Should you put a Health and Welfare Lasting Power of Attorney in Place?

Ruth Wijay
Ruth Wijay
Head of Wills, Probate & Trusts

This week, the broadcaster Deborah James announced that she is now receiving hospice care after initially being diagnosed with bowel cancer in 2016 at just 35-years-old.

In her interview with BBC Breakfast this week, Deborah spoke about the challenging conversations she’s had to have with her family in the lead up to her decision to receive end of life care at her parents’ home.

Many people understandably delay these discussions and Deborah herself has spoken about the “rebellious hope” she’d held onto in the five years since her diagnosis. But it is important that people are aware of their loved ones’ wishes so that the right arrangements can be put in place when the time comes.

Deborah James has set up the Bowelbabe Fund which has already raised over £4 million for Cancer Research UK - you can donate here.

If you find yourself in a situation where you no longer have capacity to make decisions around your own healthcare, putting in place a Health and Welfare Lasting Power of Attorney (LPA) will allow someone you trust to make these decisions on your behalf.

You can Also Include Your Preferences in a Health and Welfare LPA

Before registering your Health and Welfare LPA, you can add your wishes for how you’d like your personal welfare to be managed. This is especially important for people facing end of life care who may lose the ability to communicate their preferences further down the line.

Wishes set out in your LPA could include:

  • where you would like your final days to be spent;
  • who you’d like to spend your time with;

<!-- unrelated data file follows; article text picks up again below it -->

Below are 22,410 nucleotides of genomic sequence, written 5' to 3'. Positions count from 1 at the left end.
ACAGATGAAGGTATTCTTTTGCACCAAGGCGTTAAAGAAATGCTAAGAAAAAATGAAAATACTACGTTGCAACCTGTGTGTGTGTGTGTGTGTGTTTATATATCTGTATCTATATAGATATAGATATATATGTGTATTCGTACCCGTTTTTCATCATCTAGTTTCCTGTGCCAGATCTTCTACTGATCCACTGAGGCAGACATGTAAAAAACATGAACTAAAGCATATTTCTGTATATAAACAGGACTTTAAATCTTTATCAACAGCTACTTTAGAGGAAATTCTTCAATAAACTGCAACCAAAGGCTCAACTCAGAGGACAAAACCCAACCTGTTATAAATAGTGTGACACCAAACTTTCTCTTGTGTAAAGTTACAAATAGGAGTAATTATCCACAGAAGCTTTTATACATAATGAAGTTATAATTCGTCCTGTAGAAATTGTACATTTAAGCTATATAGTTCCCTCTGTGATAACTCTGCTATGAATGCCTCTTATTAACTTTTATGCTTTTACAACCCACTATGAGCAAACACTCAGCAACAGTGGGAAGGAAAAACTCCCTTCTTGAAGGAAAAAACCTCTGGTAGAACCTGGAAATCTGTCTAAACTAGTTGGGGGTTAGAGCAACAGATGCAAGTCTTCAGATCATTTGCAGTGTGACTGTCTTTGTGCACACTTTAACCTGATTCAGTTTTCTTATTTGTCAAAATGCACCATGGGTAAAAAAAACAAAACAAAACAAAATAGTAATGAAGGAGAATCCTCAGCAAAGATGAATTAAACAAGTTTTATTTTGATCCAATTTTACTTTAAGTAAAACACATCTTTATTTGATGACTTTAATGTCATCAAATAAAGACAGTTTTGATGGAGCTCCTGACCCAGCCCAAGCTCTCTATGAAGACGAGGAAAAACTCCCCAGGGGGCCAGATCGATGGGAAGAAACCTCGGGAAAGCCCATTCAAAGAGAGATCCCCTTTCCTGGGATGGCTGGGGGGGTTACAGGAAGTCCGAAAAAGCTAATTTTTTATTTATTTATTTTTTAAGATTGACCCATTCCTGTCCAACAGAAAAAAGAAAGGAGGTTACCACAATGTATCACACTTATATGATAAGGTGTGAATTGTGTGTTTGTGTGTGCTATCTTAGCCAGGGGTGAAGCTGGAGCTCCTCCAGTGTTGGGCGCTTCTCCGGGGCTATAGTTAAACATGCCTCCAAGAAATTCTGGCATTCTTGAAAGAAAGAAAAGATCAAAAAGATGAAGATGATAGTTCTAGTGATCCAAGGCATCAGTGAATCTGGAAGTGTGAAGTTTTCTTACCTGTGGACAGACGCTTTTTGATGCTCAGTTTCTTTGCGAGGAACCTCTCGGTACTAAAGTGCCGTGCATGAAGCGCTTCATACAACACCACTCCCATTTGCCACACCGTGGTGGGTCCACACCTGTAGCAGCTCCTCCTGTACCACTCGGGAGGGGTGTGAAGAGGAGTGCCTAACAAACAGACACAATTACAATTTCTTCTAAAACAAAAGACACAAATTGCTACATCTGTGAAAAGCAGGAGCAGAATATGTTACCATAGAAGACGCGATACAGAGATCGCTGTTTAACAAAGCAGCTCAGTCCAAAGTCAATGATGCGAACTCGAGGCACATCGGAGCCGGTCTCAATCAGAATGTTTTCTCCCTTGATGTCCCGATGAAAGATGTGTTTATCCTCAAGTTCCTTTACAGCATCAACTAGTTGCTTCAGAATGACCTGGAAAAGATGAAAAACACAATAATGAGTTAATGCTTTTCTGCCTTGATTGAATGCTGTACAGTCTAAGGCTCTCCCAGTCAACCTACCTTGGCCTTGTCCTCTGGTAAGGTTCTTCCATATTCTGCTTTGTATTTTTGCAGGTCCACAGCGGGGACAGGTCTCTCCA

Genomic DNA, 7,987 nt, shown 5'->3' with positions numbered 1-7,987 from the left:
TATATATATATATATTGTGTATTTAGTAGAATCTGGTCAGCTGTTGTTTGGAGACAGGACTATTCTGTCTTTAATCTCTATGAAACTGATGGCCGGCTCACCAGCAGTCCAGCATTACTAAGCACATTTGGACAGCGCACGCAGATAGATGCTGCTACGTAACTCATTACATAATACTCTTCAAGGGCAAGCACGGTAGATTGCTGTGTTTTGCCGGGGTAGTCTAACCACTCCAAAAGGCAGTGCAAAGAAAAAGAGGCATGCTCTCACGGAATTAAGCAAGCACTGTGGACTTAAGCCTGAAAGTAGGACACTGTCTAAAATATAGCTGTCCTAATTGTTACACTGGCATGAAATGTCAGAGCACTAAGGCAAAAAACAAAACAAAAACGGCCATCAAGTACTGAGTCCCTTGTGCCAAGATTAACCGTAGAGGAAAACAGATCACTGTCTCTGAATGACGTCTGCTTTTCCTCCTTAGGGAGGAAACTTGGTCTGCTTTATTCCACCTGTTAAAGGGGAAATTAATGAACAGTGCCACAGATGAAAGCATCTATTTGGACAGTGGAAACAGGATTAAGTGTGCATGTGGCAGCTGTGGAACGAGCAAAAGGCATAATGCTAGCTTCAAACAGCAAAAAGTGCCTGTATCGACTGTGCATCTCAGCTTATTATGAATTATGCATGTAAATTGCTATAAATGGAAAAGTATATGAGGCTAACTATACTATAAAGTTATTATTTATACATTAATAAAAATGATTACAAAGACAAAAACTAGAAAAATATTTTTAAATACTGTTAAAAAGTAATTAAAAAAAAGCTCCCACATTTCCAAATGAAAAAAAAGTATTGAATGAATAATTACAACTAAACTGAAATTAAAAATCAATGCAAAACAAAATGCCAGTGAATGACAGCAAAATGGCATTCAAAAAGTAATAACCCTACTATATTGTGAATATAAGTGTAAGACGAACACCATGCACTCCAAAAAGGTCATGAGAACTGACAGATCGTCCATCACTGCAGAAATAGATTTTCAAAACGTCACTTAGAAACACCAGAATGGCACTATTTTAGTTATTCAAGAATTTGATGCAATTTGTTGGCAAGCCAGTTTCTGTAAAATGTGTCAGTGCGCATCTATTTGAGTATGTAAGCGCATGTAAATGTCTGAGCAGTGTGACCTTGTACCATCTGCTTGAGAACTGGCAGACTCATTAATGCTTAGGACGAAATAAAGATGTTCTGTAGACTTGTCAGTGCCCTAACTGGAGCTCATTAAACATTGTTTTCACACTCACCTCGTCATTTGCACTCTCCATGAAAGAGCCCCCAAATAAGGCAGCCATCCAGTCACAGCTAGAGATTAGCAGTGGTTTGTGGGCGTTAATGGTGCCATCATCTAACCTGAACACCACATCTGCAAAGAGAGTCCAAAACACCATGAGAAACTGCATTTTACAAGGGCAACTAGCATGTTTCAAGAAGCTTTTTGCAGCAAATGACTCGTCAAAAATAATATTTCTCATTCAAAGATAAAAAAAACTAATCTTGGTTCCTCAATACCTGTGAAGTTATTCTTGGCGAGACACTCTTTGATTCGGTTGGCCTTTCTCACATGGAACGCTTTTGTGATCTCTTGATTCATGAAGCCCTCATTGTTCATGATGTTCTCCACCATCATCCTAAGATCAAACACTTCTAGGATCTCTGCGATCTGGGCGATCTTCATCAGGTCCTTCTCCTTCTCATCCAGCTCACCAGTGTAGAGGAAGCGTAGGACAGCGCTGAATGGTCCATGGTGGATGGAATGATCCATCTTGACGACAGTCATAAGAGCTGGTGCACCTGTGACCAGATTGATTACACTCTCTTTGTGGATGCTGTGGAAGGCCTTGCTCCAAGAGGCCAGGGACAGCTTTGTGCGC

• if you have pets, you might request that they stay with you for as long as possible;
  • how often you’d like to exercise or get outdoors;
  • your preference on organ donation.

Whilst these preferences aren’t legally binding, having them set out can help your loved ones to understand the reasoning behind your decisions and could provide a resolution to any disagreements that arise between family members.

Who Should be Appointed as a Health and Welfare Attorney?

Becoming an Attorney is a significant responsibility that shouldn’t be understated. Whoever you choose to be your Health and Welfare Attorney will be responsible for making important decisions about your healthcare, including:

  • where you should live;
  • medical treatment you should receive;
  • arranging hospice care;
  • if you should receive life-sustaining treatment – this only applies if it was stated in the LPA that you have the power to make this decision;
  • your daily routine.

Any decision that is made on your behalf by an Attorney must take into account your best interests, so it is important that you appoint a person or people you trust. But this isn’t the only factor to consider, you should also think about:

  • Their age – legally, you will not be able to appoint anyone younger than 18-years-old as an Attorney. But it is worth bearing in mind that whoever you appoint may need to make decisions on your behalf far into the future. Many people select a younger Attorney for this reason.
  • Their ability to manage their own wellbeing - having an idea of how your chosen Attorney handles their own wellbeing and that of the people around them can offer you peace of mind that they will be in a strong position to carry out this responsibility for you.
  • The potential for disputes – most people choose between one and four Attorneys. If you decide to appoint multiple Attorneys, you should consider their ability to work together and come to agreements that are in your best interest.

For further advice tailored to your situation, get in touch with our expert Wills and Trusts team.

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